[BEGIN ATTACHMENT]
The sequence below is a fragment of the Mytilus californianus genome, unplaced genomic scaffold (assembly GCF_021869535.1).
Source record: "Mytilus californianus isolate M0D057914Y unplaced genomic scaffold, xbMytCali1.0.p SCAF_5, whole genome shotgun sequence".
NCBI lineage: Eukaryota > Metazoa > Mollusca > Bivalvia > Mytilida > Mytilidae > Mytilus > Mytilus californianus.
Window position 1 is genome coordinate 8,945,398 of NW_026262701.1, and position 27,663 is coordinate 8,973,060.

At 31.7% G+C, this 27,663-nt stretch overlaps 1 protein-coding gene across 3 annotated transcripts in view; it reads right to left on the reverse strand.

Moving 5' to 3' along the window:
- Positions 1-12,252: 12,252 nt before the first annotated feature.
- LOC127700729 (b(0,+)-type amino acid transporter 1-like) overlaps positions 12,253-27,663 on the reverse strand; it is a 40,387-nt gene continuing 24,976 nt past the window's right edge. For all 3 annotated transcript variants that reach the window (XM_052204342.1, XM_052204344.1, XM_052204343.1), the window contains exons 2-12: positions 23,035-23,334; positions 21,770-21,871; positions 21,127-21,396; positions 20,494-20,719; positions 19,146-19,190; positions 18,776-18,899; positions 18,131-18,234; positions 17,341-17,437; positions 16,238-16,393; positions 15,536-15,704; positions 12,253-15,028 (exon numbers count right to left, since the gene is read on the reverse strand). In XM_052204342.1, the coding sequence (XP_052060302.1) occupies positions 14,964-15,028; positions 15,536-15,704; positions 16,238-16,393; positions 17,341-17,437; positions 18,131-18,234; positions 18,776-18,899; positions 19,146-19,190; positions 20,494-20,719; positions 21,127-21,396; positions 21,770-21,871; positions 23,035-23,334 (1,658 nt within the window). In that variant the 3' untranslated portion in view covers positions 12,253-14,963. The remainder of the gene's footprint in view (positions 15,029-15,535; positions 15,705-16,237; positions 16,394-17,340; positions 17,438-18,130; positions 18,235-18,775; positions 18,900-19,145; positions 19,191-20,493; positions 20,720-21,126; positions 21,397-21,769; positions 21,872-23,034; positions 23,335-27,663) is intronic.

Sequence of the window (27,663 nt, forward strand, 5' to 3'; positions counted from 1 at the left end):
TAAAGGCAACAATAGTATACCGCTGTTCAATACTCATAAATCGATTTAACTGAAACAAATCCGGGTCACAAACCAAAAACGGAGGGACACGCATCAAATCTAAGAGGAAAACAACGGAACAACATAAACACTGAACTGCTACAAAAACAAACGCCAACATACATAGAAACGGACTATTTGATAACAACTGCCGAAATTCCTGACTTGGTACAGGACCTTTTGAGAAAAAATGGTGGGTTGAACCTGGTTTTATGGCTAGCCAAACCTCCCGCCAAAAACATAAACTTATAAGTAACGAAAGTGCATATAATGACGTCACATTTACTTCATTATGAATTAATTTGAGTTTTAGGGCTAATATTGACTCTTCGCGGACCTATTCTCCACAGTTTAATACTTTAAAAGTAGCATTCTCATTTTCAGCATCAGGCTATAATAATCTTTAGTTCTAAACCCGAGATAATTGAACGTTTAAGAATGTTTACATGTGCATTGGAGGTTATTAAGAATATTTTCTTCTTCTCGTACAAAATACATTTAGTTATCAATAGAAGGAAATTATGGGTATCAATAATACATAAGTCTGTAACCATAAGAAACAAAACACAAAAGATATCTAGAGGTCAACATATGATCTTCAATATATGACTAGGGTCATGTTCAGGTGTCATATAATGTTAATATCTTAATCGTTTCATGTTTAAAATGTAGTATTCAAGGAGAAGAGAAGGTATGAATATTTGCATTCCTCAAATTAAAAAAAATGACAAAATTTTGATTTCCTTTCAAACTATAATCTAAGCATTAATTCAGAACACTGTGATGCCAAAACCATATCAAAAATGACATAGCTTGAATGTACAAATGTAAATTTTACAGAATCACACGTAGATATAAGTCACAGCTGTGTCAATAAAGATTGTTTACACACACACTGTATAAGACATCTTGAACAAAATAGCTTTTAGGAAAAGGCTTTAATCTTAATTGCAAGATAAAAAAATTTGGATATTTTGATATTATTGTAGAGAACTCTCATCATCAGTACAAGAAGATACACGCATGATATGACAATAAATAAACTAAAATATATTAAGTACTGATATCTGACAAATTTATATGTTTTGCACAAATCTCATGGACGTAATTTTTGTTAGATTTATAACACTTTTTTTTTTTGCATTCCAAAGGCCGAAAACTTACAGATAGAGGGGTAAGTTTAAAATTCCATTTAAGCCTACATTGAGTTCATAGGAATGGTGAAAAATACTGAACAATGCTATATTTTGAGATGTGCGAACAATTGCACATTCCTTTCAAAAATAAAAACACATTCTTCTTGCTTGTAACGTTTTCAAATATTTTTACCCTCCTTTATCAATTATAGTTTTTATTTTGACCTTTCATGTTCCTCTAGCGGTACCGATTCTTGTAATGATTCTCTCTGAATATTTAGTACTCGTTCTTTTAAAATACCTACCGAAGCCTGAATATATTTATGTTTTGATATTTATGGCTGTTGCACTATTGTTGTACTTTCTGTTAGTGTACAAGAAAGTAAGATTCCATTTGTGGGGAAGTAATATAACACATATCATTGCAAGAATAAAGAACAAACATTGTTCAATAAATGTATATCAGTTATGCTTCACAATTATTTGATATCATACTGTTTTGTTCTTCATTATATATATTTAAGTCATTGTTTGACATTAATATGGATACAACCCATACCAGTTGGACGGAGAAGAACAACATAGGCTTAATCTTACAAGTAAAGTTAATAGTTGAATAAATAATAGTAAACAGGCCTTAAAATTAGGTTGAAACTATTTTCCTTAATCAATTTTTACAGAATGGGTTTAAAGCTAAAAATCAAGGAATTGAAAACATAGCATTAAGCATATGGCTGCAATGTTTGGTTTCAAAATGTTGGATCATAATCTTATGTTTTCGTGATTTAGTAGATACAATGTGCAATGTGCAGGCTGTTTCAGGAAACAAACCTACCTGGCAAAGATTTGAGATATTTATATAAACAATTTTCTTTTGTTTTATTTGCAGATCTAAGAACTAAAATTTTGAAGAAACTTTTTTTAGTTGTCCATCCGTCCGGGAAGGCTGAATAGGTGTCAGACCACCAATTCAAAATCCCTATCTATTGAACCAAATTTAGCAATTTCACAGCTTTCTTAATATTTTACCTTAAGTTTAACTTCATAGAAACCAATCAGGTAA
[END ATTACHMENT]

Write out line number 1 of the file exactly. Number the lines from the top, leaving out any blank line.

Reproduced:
The sequence below is a fragment of the Mytilus californianus genome, unplaced genomic scaffold (assembly GCF_021869535.1).